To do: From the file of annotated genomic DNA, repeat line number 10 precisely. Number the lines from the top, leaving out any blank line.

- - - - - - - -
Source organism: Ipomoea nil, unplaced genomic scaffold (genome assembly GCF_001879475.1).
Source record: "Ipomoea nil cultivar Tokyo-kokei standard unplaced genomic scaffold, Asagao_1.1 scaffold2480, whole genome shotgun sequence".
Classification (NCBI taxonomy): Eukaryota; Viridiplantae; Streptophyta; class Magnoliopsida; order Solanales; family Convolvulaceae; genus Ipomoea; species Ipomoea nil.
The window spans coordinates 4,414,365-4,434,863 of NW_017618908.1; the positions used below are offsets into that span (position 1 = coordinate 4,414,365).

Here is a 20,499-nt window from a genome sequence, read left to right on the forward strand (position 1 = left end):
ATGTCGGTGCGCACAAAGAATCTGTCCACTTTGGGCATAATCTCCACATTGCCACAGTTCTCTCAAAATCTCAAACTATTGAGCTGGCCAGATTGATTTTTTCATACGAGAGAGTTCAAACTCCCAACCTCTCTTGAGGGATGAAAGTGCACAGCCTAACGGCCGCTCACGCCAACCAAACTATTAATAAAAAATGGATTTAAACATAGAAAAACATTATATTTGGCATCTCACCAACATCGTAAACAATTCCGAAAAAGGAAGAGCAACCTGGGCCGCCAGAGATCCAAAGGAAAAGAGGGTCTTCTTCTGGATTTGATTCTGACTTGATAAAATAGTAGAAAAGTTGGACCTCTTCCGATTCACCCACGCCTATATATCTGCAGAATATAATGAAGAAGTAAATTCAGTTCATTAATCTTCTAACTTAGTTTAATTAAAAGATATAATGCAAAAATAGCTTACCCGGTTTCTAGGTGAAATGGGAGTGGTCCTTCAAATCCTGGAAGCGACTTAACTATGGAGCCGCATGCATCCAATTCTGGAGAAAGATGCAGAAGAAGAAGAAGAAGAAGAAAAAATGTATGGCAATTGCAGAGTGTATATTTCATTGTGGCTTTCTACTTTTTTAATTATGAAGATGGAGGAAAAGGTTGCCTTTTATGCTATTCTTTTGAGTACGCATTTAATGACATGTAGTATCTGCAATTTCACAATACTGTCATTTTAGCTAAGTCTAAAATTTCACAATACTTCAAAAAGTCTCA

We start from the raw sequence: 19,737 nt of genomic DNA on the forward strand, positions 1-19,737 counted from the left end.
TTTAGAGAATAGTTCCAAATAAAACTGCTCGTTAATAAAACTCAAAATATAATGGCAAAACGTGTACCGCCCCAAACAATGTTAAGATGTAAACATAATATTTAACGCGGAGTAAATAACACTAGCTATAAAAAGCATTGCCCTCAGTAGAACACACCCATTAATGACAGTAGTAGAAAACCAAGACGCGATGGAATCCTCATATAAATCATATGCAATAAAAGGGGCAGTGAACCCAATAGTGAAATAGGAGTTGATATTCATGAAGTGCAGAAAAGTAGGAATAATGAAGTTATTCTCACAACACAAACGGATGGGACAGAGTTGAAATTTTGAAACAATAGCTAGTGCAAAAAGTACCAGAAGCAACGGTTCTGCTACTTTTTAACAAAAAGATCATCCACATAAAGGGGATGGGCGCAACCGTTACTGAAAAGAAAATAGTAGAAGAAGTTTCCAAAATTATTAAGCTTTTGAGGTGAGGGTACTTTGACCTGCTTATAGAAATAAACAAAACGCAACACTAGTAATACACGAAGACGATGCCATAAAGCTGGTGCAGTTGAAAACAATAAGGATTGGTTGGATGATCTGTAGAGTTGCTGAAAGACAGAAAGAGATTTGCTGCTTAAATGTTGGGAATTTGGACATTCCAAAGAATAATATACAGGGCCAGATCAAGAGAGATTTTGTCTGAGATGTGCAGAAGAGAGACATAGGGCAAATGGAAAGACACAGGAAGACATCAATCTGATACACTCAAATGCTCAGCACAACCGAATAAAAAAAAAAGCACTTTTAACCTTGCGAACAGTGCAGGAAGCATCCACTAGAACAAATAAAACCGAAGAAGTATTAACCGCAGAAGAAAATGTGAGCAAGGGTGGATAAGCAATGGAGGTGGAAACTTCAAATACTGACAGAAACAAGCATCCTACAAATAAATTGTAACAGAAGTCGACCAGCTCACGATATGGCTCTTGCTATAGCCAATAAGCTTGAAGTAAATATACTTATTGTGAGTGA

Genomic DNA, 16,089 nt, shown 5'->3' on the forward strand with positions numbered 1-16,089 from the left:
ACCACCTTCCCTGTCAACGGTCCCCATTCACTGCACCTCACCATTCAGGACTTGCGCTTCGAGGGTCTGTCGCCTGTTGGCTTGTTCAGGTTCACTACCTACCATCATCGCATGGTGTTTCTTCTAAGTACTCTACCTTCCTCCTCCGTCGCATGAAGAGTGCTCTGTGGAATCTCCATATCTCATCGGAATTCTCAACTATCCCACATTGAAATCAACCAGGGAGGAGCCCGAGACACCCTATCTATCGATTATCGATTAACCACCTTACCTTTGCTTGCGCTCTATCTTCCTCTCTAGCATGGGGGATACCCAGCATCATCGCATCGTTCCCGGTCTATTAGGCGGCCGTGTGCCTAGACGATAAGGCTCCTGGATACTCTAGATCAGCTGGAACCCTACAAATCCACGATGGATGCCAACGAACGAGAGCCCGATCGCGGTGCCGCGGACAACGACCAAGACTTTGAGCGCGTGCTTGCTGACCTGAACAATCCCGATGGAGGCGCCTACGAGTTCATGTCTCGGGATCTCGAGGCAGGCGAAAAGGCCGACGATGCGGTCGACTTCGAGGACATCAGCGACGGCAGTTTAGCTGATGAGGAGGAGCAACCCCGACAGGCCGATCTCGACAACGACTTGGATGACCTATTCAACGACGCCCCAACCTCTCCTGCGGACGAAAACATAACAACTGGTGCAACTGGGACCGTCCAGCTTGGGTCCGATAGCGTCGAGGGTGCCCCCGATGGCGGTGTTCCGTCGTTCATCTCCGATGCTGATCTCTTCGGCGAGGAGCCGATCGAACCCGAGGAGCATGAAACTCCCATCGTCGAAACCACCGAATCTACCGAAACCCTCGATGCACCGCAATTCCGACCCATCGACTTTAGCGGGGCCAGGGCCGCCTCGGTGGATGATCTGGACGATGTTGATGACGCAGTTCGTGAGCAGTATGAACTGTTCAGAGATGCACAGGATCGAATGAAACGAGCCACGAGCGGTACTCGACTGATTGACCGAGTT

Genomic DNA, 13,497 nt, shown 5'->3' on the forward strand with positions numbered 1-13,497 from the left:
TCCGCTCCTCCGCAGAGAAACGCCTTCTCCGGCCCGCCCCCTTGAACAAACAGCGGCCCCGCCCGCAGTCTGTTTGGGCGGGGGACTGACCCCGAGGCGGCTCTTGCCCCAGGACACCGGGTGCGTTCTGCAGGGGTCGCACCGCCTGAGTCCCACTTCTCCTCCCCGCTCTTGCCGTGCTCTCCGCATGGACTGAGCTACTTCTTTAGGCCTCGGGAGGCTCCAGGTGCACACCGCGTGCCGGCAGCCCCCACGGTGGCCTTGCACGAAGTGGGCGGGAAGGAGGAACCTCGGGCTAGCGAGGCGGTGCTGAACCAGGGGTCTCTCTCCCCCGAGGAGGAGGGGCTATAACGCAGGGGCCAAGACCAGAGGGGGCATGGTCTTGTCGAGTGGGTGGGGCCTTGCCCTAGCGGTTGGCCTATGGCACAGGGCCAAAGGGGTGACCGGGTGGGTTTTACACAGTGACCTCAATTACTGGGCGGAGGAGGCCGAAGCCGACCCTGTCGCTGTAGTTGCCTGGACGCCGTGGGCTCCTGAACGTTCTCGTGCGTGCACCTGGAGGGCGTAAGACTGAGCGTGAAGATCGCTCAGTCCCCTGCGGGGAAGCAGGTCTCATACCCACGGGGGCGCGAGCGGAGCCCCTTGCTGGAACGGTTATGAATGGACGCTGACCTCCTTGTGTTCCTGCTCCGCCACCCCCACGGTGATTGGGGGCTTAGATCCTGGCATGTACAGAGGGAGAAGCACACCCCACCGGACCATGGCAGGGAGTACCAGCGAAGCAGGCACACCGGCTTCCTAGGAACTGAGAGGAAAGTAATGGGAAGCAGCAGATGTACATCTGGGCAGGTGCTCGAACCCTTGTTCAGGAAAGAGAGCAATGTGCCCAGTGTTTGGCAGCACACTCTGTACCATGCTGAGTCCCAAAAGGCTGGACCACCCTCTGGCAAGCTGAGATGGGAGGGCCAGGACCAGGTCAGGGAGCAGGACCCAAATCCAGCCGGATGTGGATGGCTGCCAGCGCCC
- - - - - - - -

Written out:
ACCACCTTCCCTGTCAACGGTCCCCATTCACTGCACCTCACCATTCAGGACTTGCGCTTCGAGGGTCTGTCGCCTGTTGGCTTGTTCAGGTTCACTACCTACCATCATCGCATGGTGTTTCTTCTAAGTACTCTACCTTCCTCCTCCGTCGCATGAAGAGTGCTCTGTGGAATCTCCATATCTCATCGGAATTCTCAACTATCCCACATTGAAATCAACCAGGGAGGAGCCCGAGACACCCTATCTATCGATTATCGATTAACCACCTTACCTTTGCTTGCGCTCTATCTTCCTCTCTAGCATGGGGGATACCCAGCATCATCGCATCGTTCCCGGTCTATTAGGCGGCCGTGTGCCTAGACGATAAGGCTCCTGGATACTCTAGATCAGCTGGAACCCTACAAATCCACGATGGATGCCAACGAACGAGAGCCCGATCGCGGTGCCGCGGACAACGACCAAGACTTTGAGCGCGTGCTTGCTGACCTGAACAATCCCGATGGAGGCGCCTACGAGTTCATGTCTCGGGATCTCGAGGCAGGCGAAAAGGCCGACGATGCGGTCGACTTCGAGGACATCAGCGACGGCAGTTTAGCTGATGAGGAGGAGCAACCCCGACAGGCCGATCTCGACAACGACTTGGATGACCTATTCAACGACGCCCCAACCTCTCCTGCGGACGAAAACATAACAACTGGTGCAACTGGGACCGTCCAGCTTGGGTCCGATAGCGTCGAGGGTGCCCCCGATGGCGGTGTTCCGTCGTTCATCTCCGATGCTGATCTCTTCGGCGAGGAGCCGATCGAACCCGAGGAGCATGAAACTCCCATCGTCGAAACCACCGAATCTACCGAAACCCTCGATGCACCGCAATTCCGACCCATCGACTTTAGCGGGGCCAGGGCCGCCTCGGTGGATGATCTGGACGATGTTGATGACGCAGTTCGTGAGCAGTATGAACTGTTCAGAGATGCACAGGATCGAATGAAACGAGCCACGAGCGGTACTCGACTGATTGACCGAGTT